By Carrie Spitler

In a society where pregnancy, obesity and drug use are everyday teenage realities, some teens are trying to turn an informed eye toward prevention. Santa Cruz and Monterey County youth make up the Watsonville Teen Advocacy group, an organization that runs monthly sex and health workshops for other high school students.

“It’s a program where we teach teens about sex and nutrition,” said 18-year-old Juan Ruiz, a three-year Teen Advocacy veteran. “It’s something I would rather do than just going home after school.”

The Teen Advocacy program is a product of the non-profit organization Strategic Health Communications, which also funds youth-run nutrition programs, radio stations and newspapers in the area. The goal of the program is to provide teens with productive after-school activities while helping them educate and interact with their peers.

Teen Advocacy Supervisor Maria Magana sees peer-to-peer informative workshops as the best way for teens to get facts about sex, health and drugs.

“Around 2000, some teens saw their friends getting pregnant, and that’s where this group began,” she said.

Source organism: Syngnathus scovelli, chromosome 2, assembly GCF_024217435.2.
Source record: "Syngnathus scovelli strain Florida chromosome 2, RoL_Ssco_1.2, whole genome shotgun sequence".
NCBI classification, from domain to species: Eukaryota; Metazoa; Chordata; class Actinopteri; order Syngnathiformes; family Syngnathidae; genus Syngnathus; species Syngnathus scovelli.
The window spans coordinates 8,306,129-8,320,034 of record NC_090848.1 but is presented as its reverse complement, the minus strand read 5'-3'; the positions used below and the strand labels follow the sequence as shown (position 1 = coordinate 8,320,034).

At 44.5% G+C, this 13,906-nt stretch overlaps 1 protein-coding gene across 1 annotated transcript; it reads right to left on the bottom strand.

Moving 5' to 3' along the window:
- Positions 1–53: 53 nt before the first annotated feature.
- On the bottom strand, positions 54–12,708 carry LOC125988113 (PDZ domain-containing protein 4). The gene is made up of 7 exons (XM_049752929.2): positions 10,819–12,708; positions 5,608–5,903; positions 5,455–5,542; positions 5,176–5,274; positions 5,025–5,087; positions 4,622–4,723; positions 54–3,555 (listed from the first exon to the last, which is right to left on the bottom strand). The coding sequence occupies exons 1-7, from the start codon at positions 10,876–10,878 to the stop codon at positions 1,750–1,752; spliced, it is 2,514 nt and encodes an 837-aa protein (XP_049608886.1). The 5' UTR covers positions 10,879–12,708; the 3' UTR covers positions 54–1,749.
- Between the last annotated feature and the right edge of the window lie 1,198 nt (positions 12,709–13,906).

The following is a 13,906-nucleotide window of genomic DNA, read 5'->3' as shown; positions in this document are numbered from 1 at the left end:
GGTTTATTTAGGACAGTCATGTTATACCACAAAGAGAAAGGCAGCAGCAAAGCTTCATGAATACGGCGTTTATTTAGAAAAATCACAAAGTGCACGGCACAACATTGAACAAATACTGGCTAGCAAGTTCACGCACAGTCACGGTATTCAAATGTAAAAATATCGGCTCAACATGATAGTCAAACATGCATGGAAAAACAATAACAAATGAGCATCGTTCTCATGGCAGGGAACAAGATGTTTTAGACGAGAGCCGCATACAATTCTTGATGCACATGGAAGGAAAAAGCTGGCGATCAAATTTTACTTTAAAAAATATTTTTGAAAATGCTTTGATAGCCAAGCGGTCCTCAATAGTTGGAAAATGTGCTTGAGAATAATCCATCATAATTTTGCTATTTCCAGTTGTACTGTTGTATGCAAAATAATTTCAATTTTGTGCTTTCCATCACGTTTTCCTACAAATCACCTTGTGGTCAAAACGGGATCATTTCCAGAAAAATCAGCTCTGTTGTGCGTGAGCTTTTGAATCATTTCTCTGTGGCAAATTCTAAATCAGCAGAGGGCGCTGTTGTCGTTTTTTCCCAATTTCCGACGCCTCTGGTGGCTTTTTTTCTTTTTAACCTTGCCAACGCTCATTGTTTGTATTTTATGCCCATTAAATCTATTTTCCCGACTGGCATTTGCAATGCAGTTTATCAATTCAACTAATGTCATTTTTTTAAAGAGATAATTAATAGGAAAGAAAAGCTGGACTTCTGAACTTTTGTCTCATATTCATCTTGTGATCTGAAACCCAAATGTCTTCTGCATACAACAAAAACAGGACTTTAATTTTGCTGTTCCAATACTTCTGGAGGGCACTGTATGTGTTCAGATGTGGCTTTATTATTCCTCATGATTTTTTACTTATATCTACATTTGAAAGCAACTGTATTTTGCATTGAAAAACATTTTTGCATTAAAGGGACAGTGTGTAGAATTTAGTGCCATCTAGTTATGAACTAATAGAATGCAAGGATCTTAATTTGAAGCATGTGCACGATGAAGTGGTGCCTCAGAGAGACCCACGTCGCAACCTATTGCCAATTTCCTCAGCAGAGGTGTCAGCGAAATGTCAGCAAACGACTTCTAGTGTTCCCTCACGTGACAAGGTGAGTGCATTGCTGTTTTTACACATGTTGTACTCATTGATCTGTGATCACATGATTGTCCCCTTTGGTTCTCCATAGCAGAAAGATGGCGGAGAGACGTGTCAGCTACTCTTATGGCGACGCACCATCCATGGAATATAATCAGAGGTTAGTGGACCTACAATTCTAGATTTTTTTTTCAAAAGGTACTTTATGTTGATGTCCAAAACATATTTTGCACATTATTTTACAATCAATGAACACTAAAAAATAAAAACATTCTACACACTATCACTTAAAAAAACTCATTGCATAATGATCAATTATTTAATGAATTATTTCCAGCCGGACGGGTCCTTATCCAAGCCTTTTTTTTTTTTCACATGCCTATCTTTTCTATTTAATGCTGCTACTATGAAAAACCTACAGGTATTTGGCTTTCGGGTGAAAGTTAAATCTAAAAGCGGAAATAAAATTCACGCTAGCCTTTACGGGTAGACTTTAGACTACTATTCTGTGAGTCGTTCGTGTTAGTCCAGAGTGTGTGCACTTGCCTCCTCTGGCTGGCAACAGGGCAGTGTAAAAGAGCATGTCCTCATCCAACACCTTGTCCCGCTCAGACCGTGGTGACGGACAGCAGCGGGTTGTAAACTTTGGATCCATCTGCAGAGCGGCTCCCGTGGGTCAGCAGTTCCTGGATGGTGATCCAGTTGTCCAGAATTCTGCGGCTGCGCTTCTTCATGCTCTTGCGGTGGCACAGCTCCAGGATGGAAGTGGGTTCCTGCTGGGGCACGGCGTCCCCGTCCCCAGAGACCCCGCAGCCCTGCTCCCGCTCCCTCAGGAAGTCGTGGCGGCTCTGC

Teen Advocacy volunteers educate fellow youths in workshops about physical health, peer pressure, effectively saying ‘no,’ sexually transmitted infections and how to use condoms and other forms of birth control. The group, which has provided workshops as far away as Orange County, also provides free condoms to kids who may be too scared or intimidated to purchase contraceptives.

Teen Advocacy educator Diana Longorria said that teaching workshops has been a positive experience for her.

“It’s really fun because we get to travel places,” said Longoria, a 14-year-old high school student. “We go to high schools and middle schools and set up tables where we give out information and condoms.”

Though some argue that Teen Advocacy encourages underage sex, group members say that parental opposition is scarce.

Supervisor Magana said that some parents can be very standoffish when it comes to teaching their kids about sex, but most parents understand that they can’t simply assume their children aren’t having sex. While Teen Advocacy encourages parental participation, Magana also feels that there is no better way to educate teens than giving them someone their own age to talk to.

“Kids listen to kids their own age,” Magana said. “They speak a whole different language and the kids understand that their peers ‘get them.’”